Air layering is a simple and effective way to propagate fig trees and many other species of plants. It involves girdling a branch and wrapping it with a moist rooting medium like peat moss or compost. This added humidity encourages the branch to form roots that can be cut away from the Mother tree to create a new fig tree.
When I first started as a new fig grower, air layering was the first method of propagation I learned, which I guarantee will bring you success when you follow the steps provided in this article. It’s that easy. I'll also disclose my favored methods, the sandwich bag method and air layering even the trunk of a fig tree.
Check out this article to learn more about the many ways of propagating fig trees. Propagating can be an enjoyable hobby due to the multitude of simple methods available, making it easy to create duplicates to share with friends and family.
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When to Air Layer Fig Trees
Air layering is performed during the active growing season. Typically in the early spring or summer. Ideally, you want to aim for an average ambient temperature of around 78F for all fig tree propagation. After accumulating years of experience and conducting a thousand air layers, I concluded that the peak time for root formation when propagating fig trees is around the summer solstice.
If you decide to air layer later in the growing season, keep in mind that the process of air layering from start to finish takes about 2 months on average. That means you wouldn’t want to start an air layer 1 month before your first frost when metabolic rates of fig trees begin to cease.
Here’s What You’ll Need:
A sharp grafting knife
Pre-moistened sphagnum moss, coco coir, potting soil, or compost
A container for the soil. Either plastic pots, one-gallon milk jugs, or quart-sized sandwich bags (depending on your chosen method)
Zip ties, TE Binding Tube, jute twine, or tomato twine
Optional: Rooting hormone
Air Layering Fig Trees: A Step-by-Step Guide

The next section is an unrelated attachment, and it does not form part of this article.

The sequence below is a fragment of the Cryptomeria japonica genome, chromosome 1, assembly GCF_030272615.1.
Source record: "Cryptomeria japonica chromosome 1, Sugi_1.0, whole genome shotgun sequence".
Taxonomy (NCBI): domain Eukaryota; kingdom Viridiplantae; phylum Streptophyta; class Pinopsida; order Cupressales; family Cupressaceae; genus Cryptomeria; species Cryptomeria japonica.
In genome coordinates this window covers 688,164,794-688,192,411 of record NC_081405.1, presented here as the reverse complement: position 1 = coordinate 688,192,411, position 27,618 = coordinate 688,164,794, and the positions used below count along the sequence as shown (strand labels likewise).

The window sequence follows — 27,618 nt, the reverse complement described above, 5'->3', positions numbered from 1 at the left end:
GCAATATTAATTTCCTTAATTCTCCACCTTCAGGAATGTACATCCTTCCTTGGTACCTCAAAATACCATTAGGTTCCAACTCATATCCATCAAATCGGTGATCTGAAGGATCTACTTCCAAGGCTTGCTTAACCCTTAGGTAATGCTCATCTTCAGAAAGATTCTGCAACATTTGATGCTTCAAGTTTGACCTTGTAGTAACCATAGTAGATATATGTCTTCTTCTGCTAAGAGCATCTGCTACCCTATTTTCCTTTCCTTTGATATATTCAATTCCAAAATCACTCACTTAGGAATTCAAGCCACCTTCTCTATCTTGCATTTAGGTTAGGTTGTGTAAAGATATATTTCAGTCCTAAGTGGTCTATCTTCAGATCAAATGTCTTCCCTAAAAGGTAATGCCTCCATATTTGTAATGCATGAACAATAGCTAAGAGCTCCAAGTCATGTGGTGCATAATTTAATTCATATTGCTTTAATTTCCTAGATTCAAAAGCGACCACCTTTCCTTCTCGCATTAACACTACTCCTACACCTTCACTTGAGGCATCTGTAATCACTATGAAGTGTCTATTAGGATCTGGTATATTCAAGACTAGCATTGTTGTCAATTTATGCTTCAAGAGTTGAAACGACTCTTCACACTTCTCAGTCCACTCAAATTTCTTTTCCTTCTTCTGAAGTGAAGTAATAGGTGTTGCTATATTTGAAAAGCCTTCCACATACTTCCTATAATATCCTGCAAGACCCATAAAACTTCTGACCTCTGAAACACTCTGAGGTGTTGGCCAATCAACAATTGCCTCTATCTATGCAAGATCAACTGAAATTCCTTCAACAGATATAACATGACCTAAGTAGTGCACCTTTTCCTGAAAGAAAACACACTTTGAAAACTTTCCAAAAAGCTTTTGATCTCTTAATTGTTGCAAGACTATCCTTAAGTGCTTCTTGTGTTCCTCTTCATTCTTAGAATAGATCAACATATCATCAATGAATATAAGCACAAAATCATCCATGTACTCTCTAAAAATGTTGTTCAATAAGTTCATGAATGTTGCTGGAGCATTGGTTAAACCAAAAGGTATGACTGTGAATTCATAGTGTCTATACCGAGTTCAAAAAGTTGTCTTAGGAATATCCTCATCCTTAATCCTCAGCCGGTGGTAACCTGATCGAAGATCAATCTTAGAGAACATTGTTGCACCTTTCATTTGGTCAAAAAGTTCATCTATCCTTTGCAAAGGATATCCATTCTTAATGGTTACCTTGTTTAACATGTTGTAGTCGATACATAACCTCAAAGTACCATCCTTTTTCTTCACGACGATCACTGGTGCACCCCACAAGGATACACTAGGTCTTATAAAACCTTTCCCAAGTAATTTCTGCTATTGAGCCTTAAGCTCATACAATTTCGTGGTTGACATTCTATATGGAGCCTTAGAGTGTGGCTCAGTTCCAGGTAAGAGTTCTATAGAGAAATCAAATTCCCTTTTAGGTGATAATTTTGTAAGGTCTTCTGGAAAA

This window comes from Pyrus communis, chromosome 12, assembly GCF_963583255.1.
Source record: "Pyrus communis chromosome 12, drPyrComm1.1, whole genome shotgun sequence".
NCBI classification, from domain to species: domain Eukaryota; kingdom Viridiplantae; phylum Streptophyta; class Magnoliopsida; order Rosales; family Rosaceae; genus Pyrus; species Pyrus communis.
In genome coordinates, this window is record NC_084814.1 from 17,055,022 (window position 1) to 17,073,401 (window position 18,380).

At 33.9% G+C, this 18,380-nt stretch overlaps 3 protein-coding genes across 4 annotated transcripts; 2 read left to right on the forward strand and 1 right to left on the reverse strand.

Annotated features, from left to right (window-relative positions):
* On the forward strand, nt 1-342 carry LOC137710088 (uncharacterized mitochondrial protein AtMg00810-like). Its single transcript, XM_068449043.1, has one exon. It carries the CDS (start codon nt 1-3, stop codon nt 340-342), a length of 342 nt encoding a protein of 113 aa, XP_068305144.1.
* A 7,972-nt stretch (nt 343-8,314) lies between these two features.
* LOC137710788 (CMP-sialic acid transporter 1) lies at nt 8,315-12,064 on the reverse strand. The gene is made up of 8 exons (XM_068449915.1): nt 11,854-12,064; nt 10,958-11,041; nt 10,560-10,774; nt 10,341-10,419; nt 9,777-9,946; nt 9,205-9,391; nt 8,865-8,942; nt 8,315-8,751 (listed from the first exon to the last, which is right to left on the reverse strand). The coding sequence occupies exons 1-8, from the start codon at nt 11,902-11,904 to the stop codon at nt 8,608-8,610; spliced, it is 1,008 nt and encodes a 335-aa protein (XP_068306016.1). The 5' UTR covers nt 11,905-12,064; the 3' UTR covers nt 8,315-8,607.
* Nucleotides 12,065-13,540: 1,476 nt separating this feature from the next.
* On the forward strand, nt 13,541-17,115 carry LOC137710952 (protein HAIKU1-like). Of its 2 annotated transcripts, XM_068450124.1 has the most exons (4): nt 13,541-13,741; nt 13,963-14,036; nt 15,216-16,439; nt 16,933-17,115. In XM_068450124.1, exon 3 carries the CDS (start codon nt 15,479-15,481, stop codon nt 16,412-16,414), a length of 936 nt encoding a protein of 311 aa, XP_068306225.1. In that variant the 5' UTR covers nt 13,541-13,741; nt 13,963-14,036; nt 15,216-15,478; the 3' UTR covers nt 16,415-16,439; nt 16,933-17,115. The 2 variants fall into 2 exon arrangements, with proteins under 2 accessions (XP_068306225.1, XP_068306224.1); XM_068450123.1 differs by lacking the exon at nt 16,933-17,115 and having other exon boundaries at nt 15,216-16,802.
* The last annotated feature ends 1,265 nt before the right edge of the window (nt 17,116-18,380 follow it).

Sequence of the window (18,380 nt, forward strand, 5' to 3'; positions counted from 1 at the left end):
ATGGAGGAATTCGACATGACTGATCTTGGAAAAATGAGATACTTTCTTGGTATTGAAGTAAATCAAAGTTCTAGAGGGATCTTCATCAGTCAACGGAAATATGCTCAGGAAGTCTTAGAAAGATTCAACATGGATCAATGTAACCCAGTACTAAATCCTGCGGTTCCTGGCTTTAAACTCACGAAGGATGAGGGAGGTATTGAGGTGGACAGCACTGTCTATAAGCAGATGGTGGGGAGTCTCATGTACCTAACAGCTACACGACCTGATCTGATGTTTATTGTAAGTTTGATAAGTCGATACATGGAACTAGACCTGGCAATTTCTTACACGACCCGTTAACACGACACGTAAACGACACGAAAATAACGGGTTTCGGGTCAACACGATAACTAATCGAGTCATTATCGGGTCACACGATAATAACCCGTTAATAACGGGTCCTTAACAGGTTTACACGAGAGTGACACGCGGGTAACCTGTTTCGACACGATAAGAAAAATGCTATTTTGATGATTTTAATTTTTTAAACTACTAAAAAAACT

The Sandwich Bag Method
This method makes it easy to perform hundreds of air layers quickly. Credit to Ben B. in Seattle for introducing this method to me.
Select a healthy branch that is at least 1 year in age.
With a grafting knife create a 1-inch wide girdle completely around the branch. Be sure to remove the bark and the cambium layer (the green layer under the bark) revealing the white or yellow hardwood. Do not damage the hardwood.
Prepare the moss or soil: Moisten the moss or soil and squeeze out any excess water. You want the moss or soil to be damp but not soggy.
Fill the quart-sized sandwich bags with pre-moistened soil. Use the Ziploc to seal the bag. Then use your knife to cut the sandwich bag like a hot dog bun. Think of the soil as the bun and the branch you’ve selected as the hot dog.
At the location of the girdle, wrap the branch with the sandwich bag. Make sure the girdle is in good contact with the surrounding soil. Tighten the sandwich bag around the branch with zip ties, TE binding tube, or twine to keep the air layer in place. You do not want the air layer sliding vertically or horizontally along the branch. That could break the new roots that form.
Consider staking your air layer if it’s too heavy and breakage may occur.
After about two months, you should see roots growing through the plastic wrap. Once the roots are several inches long, you can cut the branch below the roots and pot the new fig tree.
Trunk Air Layering